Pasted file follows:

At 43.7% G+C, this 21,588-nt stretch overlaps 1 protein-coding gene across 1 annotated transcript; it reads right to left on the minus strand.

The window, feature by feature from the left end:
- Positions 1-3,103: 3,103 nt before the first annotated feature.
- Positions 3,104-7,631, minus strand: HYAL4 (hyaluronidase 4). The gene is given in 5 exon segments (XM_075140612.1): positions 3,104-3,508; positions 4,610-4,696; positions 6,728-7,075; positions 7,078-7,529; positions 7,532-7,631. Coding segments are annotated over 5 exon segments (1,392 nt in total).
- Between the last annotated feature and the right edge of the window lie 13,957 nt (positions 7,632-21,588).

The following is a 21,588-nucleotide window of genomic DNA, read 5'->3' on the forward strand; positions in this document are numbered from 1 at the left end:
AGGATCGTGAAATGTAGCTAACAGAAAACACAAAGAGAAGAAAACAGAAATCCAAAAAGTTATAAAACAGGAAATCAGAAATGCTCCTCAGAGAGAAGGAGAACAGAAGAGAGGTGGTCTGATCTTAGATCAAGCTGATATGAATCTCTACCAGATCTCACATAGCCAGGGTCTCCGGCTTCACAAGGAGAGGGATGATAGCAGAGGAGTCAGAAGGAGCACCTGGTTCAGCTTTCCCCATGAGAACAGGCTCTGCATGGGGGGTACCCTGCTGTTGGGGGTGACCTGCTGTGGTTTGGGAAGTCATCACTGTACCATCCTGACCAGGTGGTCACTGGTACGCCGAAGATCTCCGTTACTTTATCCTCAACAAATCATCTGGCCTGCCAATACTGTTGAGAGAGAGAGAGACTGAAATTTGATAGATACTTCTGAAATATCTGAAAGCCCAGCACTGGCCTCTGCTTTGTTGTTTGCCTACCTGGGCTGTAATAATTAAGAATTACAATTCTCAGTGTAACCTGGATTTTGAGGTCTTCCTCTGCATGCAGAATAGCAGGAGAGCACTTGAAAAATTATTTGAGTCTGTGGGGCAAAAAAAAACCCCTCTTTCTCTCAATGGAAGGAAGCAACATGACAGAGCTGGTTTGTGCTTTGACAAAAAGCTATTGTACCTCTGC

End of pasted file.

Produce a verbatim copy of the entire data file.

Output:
At 43.7% G+C, this 21,588-nt stretch overlaps 1 protein-coding gene across 1 annotated transcript; it reads right to left on the minus strand.

The window, feature by feature from the left end:
- Positions 1-3,103: 3,103 nt before the first annotated feature.
- Positions 3,104-7,631, minus strand: HYAL4 (hyaluronidase 4). The gene is given in 5 exon segments (XM_075140612.1): positions 3,104-3,508; positions 4,610-4,696; positions 6,728-7,075; positions 7,078-7,529; positions 7,532-7,631. Coding segments are annotated over 5 exon segments (1,392 nt in total).
- Between the last annotated feature and the right edge of the window lie 13,957 nt (positions 7,632-21,588).

The following is a 21,588-nucleotide window of genomic DNA, read 5'->3' on the forward strand; positions in this document are numbered from 1 at the left end:
AGGATCGTGAAATGTAGCTAACAGAAAACACAAAGAGAAGAAAACAGAAATCCAAAAAGTTATAAAACAGGAAATCAGAAATGCTCCTCAGAGAGAAGGAGAACAGAAGAGAGGTGGTCTGATCTTAGATCAAGCTGATATGAATCTCTACCAGATCTCACATAGCCAGGGTCTCCGGCTTCACAAGGAGAGGGATGATAGCAGAGGAGTCAGAAGGAGCACCTGGTTCAGCTTTCCCCATGAGAACAGGCTCTGCATGGGGGGTACCCTGCTGTTGGGGGTGACCTGCTGTGGTTTGGGAAGTCATCACTGTACCATCCTGACCAGGTGGTCACTGGTACGCCGAAGATCTCCGTTACTTTATCCTCAACAAATCATCTGGCCTGCCAATACTGTTGAGAGAGAGAGAGACTGAAATTTGATAGATACTTCTGAAATATCTGAAAGCCCAGCACTGGCCTCTGCTTTGTTGTTTGCCTACCTGGGCTGTAATAATTAAGAATTACAATTCTCAGTGTAACCTGGATTTTGAGGTCTTCCTCTGCATGCAGAATAGCAGGAGAGCACTTGAAAAATTATTTGAGTCTGTGGGGCAAAAAAAAACCCCTCTTTCTCTCAATGGAAGGAAGCAACATGACAGAGCTGGTTTGTGCTTTGACAAAAAGCTATTGTACCTCTGC